Atomik Aztex

Overview

In the alternate universe of this glitteringly surreal first novel, the Aztecs rule, having conquered the European invaders. Zenzontli, Keeper of the House of Darkness, is visited by visions of a parallel world run by the Europeans, where consumerism reigns supreme. Aztecs armed with automatic weapons, totemic powers and blood sacrifice conquer and colonize 1940s Europe, as ghosts of the world wars emerge to haunt contemporary Los Angeles.

Atomik Aztex is a hilarious read. A ...

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Overview

In the alternate universe of this glitteringly surreal first novel, the Aztecs rule, having conquered the European invaders. Zenzontli, Keeper of the House of Darkness, is visited by visions of a parallel world run by the Europeans, where consumerism reigns supreme. Aztecs armed with automatic weapons, totemic powers and blood sacrifice conquer and colonize 1940s Europe, as ghosts of the world wars emerge to haunt contemporary Los Angeles.

Atomik Aztex is a hilarious read. A potent concoction, with influences from graphic novels, along with Ishmael Reed’s Mumbo Jumbo, the paranoia of Philip K. Dick and William Burroughs, and an outrageous cyber-Aztlán mix reminiscent of Guillermo Gómez-Peña.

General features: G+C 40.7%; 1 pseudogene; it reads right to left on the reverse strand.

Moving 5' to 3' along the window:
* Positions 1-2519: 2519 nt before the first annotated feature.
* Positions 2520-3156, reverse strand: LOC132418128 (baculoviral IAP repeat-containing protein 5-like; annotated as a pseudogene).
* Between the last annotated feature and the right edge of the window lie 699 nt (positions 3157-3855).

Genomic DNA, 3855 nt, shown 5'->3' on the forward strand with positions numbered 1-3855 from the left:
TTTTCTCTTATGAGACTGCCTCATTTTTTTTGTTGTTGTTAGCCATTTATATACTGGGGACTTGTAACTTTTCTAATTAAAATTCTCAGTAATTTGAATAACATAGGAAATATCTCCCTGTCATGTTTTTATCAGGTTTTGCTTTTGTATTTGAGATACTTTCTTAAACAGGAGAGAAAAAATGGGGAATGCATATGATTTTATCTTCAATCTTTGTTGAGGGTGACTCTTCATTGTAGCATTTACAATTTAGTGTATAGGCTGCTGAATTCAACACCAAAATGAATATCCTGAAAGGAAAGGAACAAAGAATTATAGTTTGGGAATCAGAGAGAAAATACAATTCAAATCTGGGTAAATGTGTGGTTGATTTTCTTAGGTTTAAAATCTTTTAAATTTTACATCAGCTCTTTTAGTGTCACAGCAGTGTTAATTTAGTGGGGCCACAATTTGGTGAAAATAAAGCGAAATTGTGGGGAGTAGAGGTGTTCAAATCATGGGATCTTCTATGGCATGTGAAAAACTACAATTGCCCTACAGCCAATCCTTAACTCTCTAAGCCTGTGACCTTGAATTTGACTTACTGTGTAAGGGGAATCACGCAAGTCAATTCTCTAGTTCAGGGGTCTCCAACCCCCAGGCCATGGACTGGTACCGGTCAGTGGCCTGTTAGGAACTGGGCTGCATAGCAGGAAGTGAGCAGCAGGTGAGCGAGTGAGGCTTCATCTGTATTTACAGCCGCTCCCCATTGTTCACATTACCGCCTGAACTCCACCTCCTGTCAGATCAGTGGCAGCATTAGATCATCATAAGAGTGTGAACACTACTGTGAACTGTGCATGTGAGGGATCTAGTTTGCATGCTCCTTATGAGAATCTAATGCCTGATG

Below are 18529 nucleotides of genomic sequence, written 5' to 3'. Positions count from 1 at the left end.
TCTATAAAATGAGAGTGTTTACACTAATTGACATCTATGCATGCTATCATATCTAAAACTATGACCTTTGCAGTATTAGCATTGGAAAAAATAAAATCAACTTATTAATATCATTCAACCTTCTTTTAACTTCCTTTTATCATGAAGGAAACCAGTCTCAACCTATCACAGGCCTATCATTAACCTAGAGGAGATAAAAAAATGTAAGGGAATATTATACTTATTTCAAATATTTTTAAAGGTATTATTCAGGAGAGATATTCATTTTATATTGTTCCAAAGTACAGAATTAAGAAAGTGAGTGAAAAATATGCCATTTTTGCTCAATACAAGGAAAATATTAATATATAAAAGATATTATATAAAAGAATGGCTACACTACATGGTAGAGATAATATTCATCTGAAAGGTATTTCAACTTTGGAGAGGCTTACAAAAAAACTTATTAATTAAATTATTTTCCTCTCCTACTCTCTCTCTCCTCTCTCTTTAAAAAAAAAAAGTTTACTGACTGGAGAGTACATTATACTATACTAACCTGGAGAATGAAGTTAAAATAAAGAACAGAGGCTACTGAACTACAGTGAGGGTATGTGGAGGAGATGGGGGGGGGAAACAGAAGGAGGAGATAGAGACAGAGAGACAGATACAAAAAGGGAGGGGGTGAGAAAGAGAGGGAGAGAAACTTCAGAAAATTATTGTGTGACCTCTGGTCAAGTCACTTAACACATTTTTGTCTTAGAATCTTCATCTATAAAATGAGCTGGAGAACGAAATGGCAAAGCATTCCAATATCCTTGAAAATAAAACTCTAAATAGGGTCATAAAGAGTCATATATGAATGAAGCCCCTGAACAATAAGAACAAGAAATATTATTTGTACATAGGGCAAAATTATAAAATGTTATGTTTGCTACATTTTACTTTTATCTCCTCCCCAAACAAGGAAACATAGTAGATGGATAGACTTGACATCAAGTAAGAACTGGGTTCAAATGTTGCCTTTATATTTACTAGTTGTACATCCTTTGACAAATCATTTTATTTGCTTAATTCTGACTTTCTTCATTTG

Sesshu Foster is the author of the critically acclaimed City Terrace Field Manual.

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Editorial Reviews

Susan Salter Reynolds
"With Atomic Aztex, Foster slices through history. . . .puts his finger here on a particular nexus of World War II-era racism, factory life and the landscape of Los Angeles and then claims it for his very own."
Los Angeles Times
Cherie Parker
"Atomik Aztex is hip, bloody, occasionally baffling and often piercingly brilliant."
Minneapolis Star Tribune
Emily Barton
". . . a book so heedlessly imaginative that it often seems ready to burst its pages like a comic-book POW. . . . this is an ambitious, energetic, and fiercely intelligent novel."
Bookforum
Ben Ehrenreich
". . . Foster's first novel . . . leaps fearlessly back and forth from 1940s Stalingrad, where an elite cadre of Aztec warriors is helping the Russians fend off invading Nazis, to 'the frenetic hustle of overcrowded Teknotitlan,' capital of the 'Aztek Socialist Imperium,' to the industrial back alleys of "some 3rd-class city called Los Angeles . . ."
The Village Voice
Elaine Wolff
"Atomik Aztex combines Latin American magical realism with science-fiction for a story set in an alternate future. The Aztec empire has triumphed, running the world with ruthless, and psychotropically enhanced, efficiency."
San Antonio Current
Carolyn Juris
"Hernan Cortes landed in Mexico in 1519; two years later, history tells us, the Aztec civilization fell to the Spanish invaders and was wiped out. Atomik Aztex, the hallucinatory first novel by poet Sesshu Foster, proposes a different reality."
San Francisco Chronicle
Publishers Weekly